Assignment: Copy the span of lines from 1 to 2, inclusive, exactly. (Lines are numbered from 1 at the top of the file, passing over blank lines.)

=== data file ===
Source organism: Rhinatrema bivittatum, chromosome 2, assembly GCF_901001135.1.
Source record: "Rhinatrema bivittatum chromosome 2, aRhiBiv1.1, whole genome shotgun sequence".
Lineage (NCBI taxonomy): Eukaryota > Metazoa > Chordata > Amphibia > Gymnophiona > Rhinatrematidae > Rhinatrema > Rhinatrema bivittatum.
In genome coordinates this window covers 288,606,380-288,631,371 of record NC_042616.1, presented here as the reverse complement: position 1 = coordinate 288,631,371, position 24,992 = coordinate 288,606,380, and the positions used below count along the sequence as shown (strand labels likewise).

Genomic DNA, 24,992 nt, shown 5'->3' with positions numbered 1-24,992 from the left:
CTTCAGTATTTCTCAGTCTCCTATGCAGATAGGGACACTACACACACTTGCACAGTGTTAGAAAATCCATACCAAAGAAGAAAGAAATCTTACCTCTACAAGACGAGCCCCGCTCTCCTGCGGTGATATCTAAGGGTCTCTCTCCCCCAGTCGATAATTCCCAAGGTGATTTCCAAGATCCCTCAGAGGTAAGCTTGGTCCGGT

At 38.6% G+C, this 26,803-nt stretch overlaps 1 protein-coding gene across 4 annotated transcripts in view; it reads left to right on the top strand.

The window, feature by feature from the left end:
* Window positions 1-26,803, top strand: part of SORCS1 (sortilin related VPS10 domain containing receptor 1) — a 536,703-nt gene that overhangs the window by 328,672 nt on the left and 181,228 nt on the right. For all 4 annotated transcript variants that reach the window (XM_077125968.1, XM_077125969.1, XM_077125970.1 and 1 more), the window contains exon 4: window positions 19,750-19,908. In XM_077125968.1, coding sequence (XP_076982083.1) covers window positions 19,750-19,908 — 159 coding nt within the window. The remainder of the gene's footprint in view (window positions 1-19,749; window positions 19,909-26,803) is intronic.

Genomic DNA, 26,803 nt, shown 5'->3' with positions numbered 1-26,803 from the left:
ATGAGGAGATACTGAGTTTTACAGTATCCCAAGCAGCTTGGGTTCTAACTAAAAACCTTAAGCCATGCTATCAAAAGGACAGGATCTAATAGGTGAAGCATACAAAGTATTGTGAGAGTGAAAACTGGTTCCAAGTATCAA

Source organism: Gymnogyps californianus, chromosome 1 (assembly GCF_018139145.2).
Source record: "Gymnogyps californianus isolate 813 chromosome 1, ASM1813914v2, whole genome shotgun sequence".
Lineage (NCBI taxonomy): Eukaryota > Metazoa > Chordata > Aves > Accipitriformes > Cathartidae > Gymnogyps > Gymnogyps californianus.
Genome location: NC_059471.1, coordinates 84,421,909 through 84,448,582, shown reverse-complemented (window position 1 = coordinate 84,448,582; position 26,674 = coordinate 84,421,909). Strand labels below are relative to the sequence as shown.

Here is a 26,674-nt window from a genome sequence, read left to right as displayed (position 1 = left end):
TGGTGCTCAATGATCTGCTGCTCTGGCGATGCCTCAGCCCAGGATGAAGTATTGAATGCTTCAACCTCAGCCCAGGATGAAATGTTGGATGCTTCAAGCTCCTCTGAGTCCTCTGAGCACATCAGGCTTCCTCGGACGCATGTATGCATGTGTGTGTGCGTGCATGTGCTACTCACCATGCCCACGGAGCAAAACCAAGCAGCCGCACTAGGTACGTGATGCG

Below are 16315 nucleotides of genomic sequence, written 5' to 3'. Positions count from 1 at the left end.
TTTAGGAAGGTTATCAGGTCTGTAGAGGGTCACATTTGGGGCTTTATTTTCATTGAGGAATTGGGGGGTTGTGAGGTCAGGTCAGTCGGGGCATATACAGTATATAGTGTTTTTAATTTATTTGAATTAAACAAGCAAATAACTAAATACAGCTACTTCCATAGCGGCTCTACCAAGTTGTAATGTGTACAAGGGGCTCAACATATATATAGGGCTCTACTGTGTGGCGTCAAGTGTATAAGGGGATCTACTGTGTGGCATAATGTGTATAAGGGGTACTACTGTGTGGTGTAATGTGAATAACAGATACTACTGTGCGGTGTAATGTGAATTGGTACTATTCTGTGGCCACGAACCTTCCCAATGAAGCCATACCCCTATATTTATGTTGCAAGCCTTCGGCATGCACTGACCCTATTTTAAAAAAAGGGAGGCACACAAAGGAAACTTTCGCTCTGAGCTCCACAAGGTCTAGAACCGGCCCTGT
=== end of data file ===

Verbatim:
Source organism: Rhinatrema bivittatum, chromosome 2, assembly GCF_901001135.1.
Source record: "Rhinatrema bivittatum chromosome 2, aRhiBiv1.1, whole genome shotgun sequence".